"What do you have in your hands right now?"
(This is only mildly related to the "What's in your mouth?" question I'm always asking my dog on walks.*)
Everything a PC does is influenced by the answer to this question. A PC who isn't carrying a light source in a dark room won't be able to see--something the GM should know before they ever give their scene setting description. Anything a PC attempts might be hampered or helped by the answer.
Player: Can I climb the wall here and look over it?
GM: Well, the wall is made of crumbling brick, so sure, it would be easy. What are you carrying?
Player: I'll leave my sword and shield on the ground.
GM: OK. So you prop your sword and shield against the wall and start climbing the wall?
Example the Second:
Player: OK, I want to try and pick the lock on the weird door with the face.
GM: Who has the light source? (A variation on "What's in your hands?")
Player 2: I do. I'm standing guard by the first room to make sure nobody ambushes us.
GM: If you're trying to pick the lock but your light source is at the cavern's opening, you basically can't see what you're doing. That'll be a massive penalty.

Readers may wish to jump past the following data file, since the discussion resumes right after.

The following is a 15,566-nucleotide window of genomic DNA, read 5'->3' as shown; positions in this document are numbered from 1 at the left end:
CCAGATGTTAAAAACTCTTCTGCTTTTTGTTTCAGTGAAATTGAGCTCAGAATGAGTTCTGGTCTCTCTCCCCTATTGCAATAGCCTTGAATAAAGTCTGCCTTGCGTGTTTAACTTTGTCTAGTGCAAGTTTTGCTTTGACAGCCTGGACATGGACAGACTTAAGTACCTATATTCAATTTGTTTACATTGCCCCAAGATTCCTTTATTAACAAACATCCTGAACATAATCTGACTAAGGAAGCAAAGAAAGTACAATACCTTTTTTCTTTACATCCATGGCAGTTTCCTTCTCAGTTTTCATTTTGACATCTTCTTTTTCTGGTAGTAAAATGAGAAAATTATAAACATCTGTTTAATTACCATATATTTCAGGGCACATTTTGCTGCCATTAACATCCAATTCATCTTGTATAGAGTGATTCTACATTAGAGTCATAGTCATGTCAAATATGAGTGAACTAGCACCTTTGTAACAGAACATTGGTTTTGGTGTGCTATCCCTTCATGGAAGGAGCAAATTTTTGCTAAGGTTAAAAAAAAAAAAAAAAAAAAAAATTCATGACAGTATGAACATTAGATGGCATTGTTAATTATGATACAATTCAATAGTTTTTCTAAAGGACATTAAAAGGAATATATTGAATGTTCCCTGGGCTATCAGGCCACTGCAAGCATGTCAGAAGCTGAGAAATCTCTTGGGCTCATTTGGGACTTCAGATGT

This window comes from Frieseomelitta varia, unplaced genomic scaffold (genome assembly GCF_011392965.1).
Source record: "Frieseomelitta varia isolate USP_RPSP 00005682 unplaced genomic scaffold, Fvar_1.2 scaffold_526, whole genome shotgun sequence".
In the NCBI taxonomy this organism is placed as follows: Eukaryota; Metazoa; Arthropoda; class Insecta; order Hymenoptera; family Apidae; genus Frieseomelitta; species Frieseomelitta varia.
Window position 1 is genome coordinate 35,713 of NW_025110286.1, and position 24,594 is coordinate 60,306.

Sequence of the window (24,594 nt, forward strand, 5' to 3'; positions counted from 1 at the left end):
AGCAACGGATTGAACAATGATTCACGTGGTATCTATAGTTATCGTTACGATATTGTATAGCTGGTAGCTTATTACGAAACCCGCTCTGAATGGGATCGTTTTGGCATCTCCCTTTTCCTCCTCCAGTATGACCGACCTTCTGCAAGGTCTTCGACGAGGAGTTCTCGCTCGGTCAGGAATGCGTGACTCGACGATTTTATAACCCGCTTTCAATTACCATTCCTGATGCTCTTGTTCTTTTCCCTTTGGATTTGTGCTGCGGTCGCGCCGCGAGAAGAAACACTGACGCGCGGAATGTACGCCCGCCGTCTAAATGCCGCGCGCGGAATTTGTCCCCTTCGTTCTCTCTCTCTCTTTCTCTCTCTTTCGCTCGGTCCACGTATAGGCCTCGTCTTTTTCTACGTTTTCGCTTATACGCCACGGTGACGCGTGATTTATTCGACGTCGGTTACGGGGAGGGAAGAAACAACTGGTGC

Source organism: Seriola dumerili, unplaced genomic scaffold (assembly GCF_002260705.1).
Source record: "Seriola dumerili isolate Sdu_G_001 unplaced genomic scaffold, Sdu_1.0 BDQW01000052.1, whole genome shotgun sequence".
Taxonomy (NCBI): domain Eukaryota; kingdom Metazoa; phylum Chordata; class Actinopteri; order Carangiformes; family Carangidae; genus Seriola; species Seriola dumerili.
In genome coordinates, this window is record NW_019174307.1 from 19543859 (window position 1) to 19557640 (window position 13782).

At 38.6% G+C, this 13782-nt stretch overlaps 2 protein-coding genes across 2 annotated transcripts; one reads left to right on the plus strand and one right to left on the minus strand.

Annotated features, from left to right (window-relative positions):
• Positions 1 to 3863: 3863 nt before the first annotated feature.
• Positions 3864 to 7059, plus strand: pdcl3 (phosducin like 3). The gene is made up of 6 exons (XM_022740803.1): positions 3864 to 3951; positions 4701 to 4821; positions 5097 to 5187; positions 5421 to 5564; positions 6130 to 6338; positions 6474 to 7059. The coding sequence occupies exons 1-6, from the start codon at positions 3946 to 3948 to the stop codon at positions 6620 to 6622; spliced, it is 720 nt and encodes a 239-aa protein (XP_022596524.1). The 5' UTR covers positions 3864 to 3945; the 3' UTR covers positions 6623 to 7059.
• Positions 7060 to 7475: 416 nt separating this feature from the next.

Player 3: I'll pull out my torch and light it off of Player 2's and stand near the locked door to provide light.
GM: OK, that works. Make a Pick Locks roll.
Example the Third:
GM: You see a bunch of little cube-shaped cuties walking in a line through the forest. The last one in line notices you, exclaims in surprise, and then hurries to catch up with the rest.
Player: I want to catch one!
GM: Do you have a free hand?
Player: Uh, no. No I have my sling in one hand and my shield in the other.
GM: OK. How are you trying to catch one?
Player: I want to put my shield down in front of it. Like, reach over it and try and trap it between me and the shield.
The fiction of what a PC holds gives you immediate context for the rest of the scene.
* Spoiler alert: It's poop.